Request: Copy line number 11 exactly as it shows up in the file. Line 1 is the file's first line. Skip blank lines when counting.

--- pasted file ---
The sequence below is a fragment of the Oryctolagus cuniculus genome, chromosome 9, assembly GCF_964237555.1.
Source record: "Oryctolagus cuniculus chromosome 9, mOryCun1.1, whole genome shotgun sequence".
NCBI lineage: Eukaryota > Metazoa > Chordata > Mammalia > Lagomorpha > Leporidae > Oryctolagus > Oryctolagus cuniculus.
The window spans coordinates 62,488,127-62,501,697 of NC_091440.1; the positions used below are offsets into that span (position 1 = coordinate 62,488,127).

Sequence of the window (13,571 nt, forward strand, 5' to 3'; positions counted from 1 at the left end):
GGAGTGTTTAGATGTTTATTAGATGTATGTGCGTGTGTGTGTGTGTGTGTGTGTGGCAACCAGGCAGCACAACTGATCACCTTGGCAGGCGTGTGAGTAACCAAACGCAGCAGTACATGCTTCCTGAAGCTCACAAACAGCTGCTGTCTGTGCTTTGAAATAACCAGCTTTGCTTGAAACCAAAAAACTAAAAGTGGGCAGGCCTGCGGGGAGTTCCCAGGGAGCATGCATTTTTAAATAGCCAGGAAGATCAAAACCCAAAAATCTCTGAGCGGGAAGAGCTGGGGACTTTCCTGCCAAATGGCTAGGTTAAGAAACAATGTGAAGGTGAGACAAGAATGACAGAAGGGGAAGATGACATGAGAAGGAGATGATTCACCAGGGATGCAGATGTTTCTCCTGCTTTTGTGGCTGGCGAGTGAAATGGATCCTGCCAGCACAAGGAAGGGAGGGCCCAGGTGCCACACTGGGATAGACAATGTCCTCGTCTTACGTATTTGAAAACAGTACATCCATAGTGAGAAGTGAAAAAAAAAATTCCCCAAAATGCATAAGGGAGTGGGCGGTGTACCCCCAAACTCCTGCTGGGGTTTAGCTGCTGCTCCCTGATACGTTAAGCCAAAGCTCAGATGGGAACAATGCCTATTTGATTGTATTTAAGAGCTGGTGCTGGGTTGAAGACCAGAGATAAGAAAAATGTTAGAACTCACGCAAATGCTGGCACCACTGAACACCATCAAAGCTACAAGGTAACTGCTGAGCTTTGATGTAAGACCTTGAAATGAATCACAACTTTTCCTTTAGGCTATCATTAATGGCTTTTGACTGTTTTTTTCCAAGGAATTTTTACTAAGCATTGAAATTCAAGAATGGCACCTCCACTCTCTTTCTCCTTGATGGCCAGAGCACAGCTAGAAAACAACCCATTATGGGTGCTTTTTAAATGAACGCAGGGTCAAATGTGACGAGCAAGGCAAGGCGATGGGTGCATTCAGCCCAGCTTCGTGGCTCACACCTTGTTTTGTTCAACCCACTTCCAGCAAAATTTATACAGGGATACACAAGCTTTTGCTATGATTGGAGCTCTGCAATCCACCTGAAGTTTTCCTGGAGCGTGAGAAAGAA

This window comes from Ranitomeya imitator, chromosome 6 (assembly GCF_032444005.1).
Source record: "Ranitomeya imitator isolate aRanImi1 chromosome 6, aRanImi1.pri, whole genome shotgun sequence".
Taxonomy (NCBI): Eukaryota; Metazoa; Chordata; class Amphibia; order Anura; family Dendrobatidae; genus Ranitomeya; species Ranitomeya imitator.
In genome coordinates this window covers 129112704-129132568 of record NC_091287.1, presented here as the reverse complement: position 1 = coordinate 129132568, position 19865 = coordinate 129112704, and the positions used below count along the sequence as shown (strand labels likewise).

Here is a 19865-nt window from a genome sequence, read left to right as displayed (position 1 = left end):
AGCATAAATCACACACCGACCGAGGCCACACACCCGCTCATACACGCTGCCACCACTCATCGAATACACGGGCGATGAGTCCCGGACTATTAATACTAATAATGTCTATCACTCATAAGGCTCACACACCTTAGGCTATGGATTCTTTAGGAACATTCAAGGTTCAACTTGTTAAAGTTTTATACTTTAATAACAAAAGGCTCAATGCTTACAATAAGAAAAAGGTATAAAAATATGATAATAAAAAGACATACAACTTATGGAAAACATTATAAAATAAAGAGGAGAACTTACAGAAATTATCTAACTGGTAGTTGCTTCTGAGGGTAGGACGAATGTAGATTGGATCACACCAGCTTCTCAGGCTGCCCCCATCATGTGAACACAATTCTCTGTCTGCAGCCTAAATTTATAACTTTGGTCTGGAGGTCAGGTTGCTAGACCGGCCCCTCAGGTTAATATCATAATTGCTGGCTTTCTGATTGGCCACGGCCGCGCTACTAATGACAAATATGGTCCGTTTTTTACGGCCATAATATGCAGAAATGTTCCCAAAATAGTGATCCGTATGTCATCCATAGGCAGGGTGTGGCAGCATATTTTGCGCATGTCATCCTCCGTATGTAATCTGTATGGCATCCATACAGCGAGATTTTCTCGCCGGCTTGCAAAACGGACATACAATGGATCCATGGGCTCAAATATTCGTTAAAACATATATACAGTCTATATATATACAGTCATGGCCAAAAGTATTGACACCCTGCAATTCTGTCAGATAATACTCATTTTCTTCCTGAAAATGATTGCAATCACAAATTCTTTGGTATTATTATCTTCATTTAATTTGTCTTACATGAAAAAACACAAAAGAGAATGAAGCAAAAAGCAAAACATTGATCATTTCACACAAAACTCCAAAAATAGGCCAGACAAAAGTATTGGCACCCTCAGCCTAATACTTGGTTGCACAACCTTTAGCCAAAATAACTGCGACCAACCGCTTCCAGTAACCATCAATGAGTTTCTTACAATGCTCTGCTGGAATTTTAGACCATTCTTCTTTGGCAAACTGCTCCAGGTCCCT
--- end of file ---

Here is a 19865-nt window from a genome sequence, read left to right as displayed (position 1 = left end):